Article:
This tent-like landscape reminds me of the Costa Rican volcano in Arenal which also looks as if a volcanic shake could make the coating of forest slide down like a crow surfing down a steel hand-rail. 'Here the landscape ... shook itself, heaped itself, let all this...read more
Sharing words that sparkle, appeal, intrigue or otherwise grab me, including those in other languages. And adoring alliteration, new words will be added on Wednesdays… Wednesday, word day. See you back here then.
The valley of Tempe in Greece is often used in Latin poetry to denote a beautiful place. '... now the vales of Tempe; then the fields of Kent or Cornwall...' Source: Virginia Woolf, Orlando, ed. Rachel Bowlby, Oxford: World's Classics, 1992, p. 79 and...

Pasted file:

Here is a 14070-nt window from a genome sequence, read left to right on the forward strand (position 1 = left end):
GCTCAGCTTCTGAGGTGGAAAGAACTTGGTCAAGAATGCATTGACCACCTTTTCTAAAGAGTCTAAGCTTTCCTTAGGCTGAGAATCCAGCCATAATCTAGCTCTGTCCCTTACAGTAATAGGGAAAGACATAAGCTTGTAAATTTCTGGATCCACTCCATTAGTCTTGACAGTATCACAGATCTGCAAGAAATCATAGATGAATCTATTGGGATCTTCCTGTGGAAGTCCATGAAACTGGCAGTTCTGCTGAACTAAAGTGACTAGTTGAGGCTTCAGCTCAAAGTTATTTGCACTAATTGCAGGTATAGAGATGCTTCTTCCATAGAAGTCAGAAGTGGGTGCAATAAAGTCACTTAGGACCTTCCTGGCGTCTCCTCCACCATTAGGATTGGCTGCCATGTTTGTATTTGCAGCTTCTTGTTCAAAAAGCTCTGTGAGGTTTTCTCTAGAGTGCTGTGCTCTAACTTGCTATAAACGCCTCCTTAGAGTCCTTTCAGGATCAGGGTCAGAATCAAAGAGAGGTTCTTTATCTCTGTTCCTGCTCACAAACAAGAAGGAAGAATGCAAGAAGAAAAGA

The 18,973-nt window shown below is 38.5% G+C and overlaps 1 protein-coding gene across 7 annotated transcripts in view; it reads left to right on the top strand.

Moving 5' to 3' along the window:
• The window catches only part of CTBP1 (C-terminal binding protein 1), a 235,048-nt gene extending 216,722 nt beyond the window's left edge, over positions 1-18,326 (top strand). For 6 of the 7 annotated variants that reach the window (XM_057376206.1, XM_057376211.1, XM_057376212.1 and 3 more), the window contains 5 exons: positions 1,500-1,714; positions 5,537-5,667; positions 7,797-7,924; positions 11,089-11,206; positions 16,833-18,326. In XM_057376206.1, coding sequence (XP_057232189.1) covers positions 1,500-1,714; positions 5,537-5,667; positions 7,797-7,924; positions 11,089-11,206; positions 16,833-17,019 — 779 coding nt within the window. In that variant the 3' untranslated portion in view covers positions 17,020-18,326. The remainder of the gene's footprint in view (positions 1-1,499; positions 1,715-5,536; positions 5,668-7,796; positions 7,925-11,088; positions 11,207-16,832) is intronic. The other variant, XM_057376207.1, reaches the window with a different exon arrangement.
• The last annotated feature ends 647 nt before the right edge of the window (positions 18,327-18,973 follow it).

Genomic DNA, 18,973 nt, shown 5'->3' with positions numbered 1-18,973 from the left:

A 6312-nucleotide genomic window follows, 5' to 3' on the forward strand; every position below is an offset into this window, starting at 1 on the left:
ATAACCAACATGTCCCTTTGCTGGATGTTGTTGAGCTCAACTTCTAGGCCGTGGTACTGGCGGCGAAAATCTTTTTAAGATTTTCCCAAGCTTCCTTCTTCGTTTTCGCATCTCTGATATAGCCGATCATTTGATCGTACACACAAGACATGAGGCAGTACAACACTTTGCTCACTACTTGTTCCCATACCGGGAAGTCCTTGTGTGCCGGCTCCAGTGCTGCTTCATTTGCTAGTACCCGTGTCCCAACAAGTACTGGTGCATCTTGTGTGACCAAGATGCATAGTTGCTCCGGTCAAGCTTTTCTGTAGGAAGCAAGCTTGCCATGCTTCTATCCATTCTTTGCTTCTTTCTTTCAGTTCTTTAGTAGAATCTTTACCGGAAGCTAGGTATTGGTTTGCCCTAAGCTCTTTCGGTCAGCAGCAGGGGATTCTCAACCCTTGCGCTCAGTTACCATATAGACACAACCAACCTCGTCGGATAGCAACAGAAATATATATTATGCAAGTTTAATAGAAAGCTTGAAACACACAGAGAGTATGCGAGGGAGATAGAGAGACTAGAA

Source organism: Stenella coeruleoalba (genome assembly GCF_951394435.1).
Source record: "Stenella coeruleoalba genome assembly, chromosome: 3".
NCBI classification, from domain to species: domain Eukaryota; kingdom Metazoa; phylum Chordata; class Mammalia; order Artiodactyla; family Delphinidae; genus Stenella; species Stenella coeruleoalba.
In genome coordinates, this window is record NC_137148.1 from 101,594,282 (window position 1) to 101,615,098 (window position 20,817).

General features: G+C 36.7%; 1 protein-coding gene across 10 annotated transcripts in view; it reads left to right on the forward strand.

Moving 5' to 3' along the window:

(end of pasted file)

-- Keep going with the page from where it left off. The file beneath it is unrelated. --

One of those things you've probably seen on a hundred old buildings and never noticed. I think I recently saw - and noticed - some rather ornate wall-mounted versions in the old town of Geneva. 'Iron containers for grease or oil to burn as lamps; usually mounted on...
A rarely used word (at least in the circles in which I move) referring to the area near or surrounding a place, or to one's usual haunts. Hard to imagine using it nowadays except in jest. 'The street lanterns in these purlieus were few at most... ' '... the irregular...
An unforgettable name for a small vessel carrying goods for sale to ships in port. The dictionary assures me that 'bum' is in the sense of a 'vagrant' not a part of the British anatomy. It seems to be of late 17th century origin, and original referred to a boat...
Though this clearly derives from the French orgueil, I had never seen it in this anglicised version. No wonder, according to the dictionary it had become rare by the 16th century until it was revived by the Victorian writers Robert Southey and Sir Walter Scott as a...
The handle of a weapon or tool. Such a simple word, how come I never came across it before? Did you?